Reema Patel details why Britain needs to reform how we care for the elderly in the UK - but explains why it won’t be easy.
By Reema Patel
Cross-party talks began in social care last week – an area that has long been a political hot potato passed about from minister to minister. The last time such talks were held, they broke down acrimoniously. But it is right that they have recommenced.
Social care is a matter that demands urgent reform for the interests of the people in the United Kingdom, and it is a matter that will require the attention of more than one government.
There are two reasons for this. The first is that any substantive reform to the system will cost money. If Andrew Dilnot, who recently released his commission report on the way forward in the funding of social care, is correct, it will cost us between ₤1.7 and ₤2.2 billion in additional expenditure.
The second is that substantive reform is direly needed; but before reform is found some clarity on the challenges facing social care is required.
The first, most obvious challenge is that social care costs a lot (at least ₤25,000 a year for a no-frills state funded care home and up to ₤57,600 a year). Most people spend around three to five years in residential social care which will cost them at least ₤75,000 – ₤180,000.
The second challenge is that the current system is disproportionately unfair on those with middle incomes. The government only pays for those who have below ₤23,250 in assets (including property). So suppose you have ₤150,000 – ₤200,000 in assets or thereabouts (your average middle-income family) and need care. Your finances will deplete very rapidly should you enter a care home.
The third (and oft neglected, it is argued) challenge is that the cost of care will increase in the future unless there is a strategic approach to place some checks on the rise of its cost, particularly as the baby boomers hit retirement and beyond.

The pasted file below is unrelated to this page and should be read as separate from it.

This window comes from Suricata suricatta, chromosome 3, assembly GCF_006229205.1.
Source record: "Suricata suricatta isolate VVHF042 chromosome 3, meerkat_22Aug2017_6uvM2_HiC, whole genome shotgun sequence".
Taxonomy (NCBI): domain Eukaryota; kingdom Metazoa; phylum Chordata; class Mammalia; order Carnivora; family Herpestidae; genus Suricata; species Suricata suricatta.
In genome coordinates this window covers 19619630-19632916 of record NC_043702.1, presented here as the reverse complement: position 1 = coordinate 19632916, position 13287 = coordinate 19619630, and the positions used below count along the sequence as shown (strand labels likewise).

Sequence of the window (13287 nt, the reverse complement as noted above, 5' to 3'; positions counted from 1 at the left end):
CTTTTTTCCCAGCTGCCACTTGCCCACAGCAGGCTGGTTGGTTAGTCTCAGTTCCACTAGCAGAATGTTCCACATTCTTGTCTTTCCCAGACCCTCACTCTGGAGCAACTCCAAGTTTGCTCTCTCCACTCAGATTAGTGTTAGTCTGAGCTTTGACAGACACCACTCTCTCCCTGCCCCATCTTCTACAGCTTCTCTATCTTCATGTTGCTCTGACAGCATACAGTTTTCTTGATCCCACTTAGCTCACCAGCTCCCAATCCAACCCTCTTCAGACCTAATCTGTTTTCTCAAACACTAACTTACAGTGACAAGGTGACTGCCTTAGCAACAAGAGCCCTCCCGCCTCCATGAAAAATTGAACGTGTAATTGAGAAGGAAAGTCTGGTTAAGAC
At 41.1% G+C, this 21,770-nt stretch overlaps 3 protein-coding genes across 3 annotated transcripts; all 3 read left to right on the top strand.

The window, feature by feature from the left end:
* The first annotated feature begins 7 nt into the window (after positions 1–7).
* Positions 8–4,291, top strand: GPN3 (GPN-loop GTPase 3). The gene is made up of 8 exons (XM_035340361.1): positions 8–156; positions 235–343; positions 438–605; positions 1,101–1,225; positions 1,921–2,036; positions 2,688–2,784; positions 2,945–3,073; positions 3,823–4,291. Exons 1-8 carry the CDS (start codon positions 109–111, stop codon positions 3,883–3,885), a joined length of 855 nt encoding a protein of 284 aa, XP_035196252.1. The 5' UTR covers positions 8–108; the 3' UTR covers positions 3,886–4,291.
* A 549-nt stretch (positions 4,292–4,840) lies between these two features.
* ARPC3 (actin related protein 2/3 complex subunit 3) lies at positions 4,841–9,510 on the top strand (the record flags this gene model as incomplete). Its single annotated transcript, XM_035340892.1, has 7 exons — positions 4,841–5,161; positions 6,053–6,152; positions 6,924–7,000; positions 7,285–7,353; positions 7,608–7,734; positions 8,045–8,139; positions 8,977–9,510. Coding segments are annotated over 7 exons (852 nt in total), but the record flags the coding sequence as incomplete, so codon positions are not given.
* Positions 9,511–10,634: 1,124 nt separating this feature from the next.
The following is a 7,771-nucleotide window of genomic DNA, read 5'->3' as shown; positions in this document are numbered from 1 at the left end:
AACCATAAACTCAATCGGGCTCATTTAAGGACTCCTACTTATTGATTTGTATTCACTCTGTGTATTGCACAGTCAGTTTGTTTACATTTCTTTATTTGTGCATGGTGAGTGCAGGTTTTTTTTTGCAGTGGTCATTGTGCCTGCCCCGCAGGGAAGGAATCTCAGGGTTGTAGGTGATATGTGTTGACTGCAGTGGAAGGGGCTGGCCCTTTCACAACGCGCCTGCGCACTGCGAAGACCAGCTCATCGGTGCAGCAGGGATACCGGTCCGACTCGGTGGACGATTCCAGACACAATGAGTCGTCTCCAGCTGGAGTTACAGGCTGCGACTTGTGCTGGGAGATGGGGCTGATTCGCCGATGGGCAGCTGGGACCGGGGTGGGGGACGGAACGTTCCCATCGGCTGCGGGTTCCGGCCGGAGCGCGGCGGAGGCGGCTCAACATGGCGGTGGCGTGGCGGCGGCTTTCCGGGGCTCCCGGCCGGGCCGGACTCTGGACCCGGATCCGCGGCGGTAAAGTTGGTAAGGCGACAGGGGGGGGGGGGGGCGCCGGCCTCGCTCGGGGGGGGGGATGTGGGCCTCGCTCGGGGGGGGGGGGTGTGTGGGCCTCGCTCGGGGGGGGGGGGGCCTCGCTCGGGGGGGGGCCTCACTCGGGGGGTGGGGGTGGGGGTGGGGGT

There are clearly a few traps that ministers and shadow ministers ought not to fall into during the course of their conversations if they are to achieve a consensus on the way forward for dealing with these challenges.
Firstly, they must avoid the politicization of social care. A YouGov survey recently said 81 per cent of the public thought that more needed to be done by government on supporting elderly people’s care needs, and three quarters said they wanted to see a cap on the costs they could end up paying.
It is easy to see how social care could descend into a debate about the extent to which the welfare state should support the ‘’deserving’’ and ‘’undeserving’’ and to be seen as an opportunity for point scoring as it grows ever higher on the public agenda.
But it is precisely the point that the current system cripples, not those on low incomes or the very well-off, but those with middle incomes which should remain the area of focus for all political parties.
Secondly, cross party talks must take care not to focus exclusively on how people can fund their social care without considering wider social care market and legal reform. There is a very real risk that even as the well-received Dilnot recommendations (on fairer care funding) are adopted, a range of other important issues are disregarded.
The Dilnot report itself is the starting point for discussion and not the end. It suggests a cap on the cost of social care (of ₤35,000 in total).
Where the report needs greater scrutiny is the proposal to differentiate the cost of residential social care itself from the ‘hotel’ cost of living in a care home (which Dilnot recommends should invite an additional annual individual contribution of between ₤7,000 – ₤10,000 a year).
The Dilnot report also deals with demand (how can people better fund their care?). But we also need to realistically look at the supply of care.